The Islands taught me that the sea can trap you in ways that non-islanders would never understand. You can’t hop onto a bus or a train when you want to get away. Ship services were, and still are, comparatively speaking, inadequate with a week’s wait in many islands not uncommon. The Pacific Islands have high levels of alcoholism, substance abuse and suicides. The Andaman Islands, despite extremely high per capita income and good quality of life, has India’s second highest suicide rate, after Pondicherry, though this needs deeper investigation.
The Andaman Islands are densely wooded, and in those days many villagers located near creeks or in deep forest could only be approached by country boats and by trekking. Today, the Andaman Trunk Road links the major Andaman Islands, and the government-run helicopter services go from the north (Diglipur) to the extreme South (Campbell Bay), a distance of around 700 km. The big advantage is that senior officers can tour so much more, with good guest houses, electricity round the clock and phone coverage. This has helped develop very high quality infrastructure in the islands. The bad news is that easy conveyance means American politician style ‘whistle stops’ have become common.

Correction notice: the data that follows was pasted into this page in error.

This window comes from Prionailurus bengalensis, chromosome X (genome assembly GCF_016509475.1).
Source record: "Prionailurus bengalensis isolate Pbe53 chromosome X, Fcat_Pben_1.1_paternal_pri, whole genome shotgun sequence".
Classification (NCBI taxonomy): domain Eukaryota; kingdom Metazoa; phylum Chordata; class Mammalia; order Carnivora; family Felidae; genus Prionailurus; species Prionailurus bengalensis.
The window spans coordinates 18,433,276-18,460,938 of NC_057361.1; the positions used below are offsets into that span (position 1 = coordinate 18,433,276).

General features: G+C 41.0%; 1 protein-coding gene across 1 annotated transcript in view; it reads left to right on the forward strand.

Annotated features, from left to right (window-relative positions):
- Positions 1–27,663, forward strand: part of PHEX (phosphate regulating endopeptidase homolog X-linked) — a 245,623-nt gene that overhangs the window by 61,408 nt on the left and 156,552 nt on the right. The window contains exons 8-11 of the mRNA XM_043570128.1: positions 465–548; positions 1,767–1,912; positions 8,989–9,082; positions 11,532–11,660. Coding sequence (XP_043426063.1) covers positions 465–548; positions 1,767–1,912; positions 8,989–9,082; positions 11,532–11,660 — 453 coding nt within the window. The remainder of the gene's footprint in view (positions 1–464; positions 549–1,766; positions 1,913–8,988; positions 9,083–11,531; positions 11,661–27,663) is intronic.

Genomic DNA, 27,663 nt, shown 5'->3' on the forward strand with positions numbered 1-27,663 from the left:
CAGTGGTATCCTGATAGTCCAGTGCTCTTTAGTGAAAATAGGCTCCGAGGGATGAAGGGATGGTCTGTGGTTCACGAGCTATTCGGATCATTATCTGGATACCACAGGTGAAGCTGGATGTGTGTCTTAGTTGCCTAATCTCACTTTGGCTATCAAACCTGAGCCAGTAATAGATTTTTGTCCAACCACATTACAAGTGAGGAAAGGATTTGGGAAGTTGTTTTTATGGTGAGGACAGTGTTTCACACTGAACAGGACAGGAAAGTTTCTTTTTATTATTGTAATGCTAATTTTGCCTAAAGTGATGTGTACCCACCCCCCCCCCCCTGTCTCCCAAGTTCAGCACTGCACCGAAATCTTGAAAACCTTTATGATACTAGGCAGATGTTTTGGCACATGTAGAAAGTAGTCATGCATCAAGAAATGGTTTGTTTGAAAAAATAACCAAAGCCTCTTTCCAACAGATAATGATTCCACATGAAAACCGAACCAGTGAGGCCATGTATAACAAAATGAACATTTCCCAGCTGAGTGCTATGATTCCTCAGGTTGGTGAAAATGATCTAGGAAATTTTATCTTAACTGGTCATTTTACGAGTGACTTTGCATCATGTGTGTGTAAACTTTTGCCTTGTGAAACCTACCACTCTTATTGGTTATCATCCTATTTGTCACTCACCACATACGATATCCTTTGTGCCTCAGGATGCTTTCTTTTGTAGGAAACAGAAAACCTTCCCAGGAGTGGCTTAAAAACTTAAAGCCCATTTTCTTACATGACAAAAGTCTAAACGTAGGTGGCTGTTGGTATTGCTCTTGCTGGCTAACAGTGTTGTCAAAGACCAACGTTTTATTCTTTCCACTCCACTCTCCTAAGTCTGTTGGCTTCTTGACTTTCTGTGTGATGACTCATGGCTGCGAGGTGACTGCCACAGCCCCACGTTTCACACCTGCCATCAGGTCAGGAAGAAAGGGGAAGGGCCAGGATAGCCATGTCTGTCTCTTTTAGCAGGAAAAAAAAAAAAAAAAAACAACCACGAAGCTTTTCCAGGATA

In 1974, I delivered mangoes to Indira Gandhi, then PM of India, at the verandah near her living room. At no stage was I, the car or the mangoes checked.
I remember going to this lovely village of Bengali settlers in North Andamans, after a two hours ride from the nearest town in a country boat through beautiful creeks followed by a three-hour trek. Just before we reached the village, we heard this terrific racket, which we located to an active woodpecker high on a tree. We spent the evening with the villagers at the local school, lit a campfire and spent the night in the two classrooms. Of course there was no electricity but it did have an Indian-style toilet, and a well nearby for water.